Ionospheric ne measurements determined from the PEPL observations of 5 June 2005.

Figure 3.

Ionospheric ne measurements determined from the PEPL observations of 6 June 2005.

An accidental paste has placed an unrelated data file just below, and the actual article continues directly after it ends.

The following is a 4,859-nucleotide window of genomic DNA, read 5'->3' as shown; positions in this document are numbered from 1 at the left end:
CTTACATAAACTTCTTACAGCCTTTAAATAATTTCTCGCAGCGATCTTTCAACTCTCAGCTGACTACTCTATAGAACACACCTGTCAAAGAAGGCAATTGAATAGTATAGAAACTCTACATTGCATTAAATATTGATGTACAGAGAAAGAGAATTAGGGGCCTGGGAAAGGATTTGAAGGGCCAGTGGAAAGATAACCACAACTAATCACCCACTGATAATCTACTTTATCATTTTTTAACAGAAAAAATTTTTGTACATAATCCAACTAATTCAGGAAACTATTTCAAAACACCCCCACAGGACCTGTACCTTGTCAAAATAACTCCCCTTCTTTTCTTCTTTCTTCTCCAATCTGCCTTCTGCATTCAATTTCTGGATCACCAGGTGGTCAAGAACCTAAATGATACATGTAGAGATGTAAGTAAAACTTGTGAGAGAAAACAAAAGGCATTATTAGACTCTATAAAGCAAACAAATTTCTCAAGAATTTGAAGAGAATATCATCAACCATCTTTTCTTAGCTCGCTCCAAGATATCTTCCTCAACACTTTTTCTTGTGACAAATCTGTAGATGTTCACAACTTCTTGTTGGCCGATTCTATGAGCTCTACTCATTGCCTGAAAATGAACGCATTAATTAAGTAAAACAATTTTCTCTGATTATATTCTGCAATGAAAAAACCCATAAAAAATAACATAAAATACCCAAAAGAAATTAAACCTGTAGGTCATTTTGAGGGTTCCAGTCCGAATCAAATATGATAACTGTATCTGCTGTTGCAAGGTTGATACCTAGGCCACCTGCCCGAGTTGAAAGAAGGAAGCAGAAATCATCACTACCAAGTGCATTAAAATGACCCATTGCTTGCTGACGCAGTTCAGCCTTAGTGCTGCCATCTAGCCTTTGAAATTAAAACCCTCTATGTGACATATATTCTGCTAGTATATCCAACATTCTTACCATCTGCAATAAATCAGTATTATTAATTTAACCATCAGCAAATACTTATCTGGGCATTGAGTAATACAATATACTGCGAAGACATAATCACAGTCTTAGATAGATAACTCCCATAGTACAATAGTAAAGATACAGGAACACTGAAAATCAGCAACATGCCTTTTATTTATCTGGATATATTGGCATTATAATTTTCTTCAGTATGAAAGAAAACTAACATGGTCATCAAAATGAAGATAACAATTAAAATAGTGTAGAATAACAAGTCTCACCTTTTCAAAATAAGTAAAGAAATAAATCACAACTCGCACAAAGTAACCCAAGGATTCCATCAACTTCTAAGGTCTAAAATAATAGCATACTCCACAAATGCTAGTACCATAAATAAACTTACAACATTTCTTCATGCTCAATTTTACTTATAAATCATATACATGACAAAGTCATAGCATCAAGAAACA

[12] Figures 2 and 3 reveal the presence of ionospheric structures that curve toward increasing time at lower heights even without any additional processing. Nevertheless, the ne perturbations are subsequently separated from the mean background ionosphere by independently detrending ne in each range cell versus time using a polynomial of fixed order. The results of this process are presented in Figures 46. Figure 4 shows the residual perturbations for the 5 June 2005 observations. The perturbations are plotted in an altitude-time-intensity (ATI) format and expressed as a percentage of background ne. In this particular case, a fourth-order polynomial was employed for detrending. In the case of the 6 June measurements (Figures 5 and 6), the PEPL data are segmented into two plots: one contains both low- and high-altitude results (between 0819 and 1155 AST), and the other utilizes only low-altitude results below ∼242 km (between 0819 and 1600 AST). Third- and fourth-order polynomials are used for the results presented in Figures 5 and 6, respectively. Note that if the selected order of the polynomial is too low, the ionospheric background variations become part of the perturbation profile, whereas if too high of an order is used the amplitudes of the perturbations are reduced and small perturbations remain in the background profile. The background plot corresponding to Figure 5 is shown in Figure 7. It is evident that the background component represents a smoothly varying plasma, and there is no sign of wave-induced perturbations.